Jefferson and Liberty

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      Emotions ran high during the months prior to the election of 1800. Many who felt that laws passed during President Adams' administration, particularly the Alien and Sedition Acts, had infringed on their constitutional rights now looked to Jefferson as a symbol of freedom from oppressive government. Jefferson was elected in what has been called the "Revolution of 1800." The feeling of many people for the President-elect is reflected in the following verses, which were sung to a traditional Irish tune.

      JEFFERSON AND LIBERTY

      The gloomy night before us flies,

      The reign of terror now is o'er;

      Its gags, inquisitors, and spies,

      Its herds of harpies are no more!

      Chorus:

      Rejoice! Columbia's sons, rejoice!

      To tyrants never bend the knee;

      But join with heart and soul and voice,

      For Jefferson and Liberty.

      

      His country's glory, hope, and stay,

      In virtue and in talents tried,

      Now rises to assume the sway,

      O'er freedom's temple to preside.

      

      No lordling here, with gorging jaws,

      Shall wring from industry the food;

      Nor fiery bigot's holy laws

      Lay waste our fields and streets in blood.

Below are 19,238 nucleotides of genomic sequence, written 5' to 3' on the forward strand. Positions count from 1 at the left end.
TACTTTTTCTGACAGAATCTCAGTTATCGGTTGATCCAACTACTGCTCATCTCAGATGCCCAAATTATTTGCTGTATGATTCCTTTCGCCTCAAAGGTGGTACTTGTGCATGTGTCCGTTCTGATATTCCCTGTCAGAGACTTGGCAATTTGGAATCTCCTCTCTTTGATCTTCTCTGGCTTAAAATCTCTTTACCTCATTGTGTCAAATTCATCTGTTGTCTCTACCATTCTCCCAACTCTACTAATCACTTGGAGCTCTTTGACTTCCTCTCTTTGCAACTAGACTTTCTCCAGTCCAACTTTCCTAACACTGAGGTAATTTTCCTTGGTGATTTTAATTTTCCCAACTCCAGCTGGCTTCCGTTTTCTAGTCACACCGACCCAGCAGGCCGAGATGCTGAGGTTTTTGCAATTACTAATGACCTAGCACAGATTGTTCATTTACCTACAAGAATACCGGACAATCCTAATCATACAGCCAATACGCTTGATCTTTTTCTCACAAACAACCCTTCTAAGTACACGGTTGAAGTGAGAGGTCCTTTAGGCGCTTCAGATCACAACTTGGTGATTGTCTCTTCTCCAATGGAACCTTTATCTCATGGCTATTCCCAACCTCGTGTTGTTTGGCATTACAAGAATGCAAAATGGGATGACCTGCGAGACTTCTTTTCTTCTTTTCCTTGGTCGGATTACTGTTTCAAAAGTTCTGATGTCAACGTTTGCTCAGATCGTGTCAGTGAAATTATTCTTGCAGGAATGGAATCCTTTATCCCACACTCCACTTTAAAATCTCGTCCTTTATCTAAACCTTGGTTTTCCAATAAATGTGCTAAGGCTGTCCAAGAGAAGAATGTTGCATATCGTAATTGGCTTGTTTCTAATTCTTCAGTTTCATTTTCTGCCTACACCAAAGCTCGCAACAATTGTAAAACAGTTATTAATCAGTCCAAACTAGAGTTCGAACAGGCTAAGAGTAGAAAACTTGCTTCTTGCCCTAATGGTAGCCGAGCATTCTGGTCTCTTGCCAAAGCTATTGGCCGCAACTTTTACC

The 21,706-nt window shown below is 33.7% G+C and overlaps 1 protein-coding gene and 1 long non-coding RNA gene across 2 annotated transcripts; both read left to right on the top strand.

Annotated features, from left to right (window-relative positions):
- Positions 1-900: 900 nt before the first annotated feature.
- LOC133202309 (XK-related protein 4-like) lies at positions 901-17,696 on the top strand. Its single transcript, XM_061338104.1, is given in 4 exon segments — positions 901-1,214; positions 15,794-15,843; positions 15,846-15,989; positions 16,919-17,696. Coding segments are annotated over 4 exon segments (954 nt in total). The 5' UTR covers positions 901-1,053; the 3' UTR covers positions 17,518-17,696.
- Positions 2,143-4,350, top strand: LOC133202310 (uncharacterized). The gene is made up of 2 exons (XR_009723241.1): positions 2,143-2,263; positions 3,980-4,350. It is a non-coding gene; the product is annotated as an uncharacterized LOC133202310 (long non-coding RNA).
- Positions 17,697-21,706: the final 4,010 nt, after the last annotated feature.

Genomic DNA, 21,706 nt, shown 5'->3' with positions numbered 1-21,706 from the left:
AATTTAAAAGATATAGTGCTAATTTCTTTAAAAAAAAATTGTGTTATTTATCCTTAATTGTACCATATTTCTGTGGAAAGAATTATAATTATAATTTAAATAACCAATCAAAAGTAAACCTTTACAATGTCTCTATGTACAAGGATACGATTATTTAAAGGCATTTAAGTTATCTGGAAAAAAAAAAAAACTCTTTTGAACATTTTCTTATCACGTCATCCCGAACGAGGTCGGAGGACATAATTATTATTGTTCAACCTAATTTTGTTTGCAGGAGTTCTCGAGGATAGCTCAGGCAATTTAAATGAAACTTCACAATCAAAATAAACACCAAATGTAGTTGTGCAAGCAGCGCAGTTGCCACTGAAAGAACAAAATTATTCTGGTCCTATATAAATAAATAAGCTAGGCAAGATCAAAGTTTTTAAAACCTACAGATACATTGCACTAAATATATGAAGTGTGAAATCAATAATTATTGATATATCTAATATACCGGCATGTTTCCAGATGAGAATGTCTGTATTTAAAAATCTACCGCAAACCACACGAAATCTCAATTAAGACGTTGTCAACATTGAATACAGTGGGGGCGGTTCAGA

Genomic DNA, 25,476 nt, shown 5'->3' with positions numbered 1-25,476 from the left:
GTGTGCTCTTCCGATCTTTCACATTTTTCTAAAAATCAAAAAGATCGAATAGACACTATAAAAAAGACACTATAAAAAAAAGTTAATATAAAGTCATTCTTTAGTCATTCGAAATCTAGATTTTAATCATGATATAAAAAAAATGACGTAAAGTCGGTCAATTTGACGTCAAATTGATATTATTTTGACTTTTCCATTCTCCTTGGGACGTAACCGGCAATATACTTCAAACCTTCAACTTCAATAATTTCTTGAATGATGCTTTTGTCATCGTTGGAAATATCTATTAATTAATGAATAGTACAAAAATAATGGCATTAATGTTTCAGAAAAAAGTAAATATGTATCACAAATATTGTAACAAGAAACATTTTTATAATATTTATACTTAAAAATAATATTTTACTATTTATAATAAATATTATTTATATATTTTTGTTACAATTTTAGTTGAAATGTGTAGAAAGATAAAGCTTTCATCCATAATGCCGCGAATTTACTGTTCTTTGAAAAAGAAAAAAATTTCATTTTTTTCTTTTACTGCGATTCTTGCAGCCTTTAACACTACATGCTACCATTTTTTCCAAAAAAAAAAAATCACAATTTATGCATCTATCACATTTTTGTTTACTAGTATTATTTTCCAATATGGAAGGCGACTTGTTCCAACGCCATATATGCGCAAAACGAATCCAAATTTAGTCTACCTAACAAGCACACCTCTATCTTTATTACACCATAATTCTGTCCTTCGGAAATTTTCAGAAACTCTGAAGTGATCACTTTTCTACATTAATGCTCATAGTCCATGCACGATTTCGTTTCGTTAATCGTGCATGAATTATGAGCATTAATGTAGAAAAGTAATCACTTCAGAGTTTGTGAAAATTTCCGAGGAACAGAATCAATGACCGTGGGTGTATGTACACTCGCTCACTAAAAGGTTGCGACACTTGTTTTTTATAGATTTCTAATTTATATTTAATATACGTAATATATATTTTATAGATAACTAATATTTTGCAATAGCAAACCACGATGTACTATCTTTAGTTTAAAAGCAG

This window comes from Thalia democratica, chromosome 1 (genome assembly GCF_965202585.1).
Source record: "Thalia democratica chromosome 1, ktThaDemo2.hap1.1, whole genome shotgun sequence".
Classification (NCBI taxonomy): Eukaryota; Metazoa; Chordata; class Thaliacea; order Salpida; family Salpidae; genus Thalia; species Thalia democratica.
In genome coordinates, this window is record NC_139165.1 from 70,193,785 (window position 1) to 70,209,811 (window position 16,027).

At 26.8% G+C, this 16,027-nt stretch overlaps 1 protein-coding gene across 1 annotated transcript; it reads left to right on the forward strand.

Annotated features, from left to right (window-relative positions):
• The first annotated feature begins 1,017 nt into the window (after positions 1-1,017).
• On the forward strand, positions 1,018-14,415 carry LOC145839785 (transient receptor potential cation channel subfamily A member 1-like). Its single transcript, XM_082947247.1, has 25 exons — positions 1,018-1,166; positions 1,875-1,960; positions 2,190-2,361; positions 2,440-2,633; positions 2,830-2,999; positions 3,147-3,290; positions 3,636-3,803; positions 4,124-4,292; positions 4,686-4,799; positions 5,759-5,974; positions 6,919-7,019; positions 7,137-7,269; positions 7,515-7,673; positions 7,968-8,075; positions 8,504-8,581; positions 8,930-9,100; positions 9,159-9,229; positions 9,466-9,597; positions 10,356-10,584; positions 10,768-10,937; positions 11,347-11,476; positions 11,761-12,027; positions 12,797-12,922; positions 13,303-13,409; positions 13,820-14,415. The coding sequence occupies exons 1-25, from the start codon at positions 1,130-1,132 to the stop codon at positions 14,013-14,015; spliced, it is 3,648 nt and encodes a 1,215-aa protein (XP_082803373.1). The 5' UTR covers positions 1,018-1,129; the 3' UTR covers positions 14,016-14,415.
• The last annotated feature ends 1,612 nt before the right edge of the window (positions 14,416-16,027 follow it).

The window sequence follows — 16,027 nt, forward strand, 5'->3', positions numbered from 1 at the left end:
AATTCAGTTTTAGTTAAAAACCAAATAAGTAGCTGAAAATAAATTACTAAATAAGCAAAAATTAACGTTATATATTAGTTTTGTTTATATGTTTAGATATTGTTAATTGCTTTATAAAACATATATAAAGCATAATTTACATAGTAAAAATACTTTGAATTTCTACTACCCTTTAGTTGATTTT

Here strangers, from a thousand shores,

      Compelled by tyranny to roam,

      Shall find, amidst abundant stores,

      A nobler and a happier home.

      

      Here art shall lift her laureled head,

      Wealth, industry, and peace divine;

      And where dark, pathless forests spread,

      Rich fields and lofty cities shine.

      

      From Europe's wants and woes remote,

      A friendly waste of waves between,

      Here plenty cheers the humblest cot,

      And smiles on every village green.

      

      Let foes to freedom dread the name;

      But should they touch the sacred tree,

      Twice fifty thousand swords would flame

      For Jefferson and Liberty.

Source: Songs, Odes, and Other Poems on National Subjects, compiled by William McCarty, 1842, pp. 172-175.

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Universalium. 2010.

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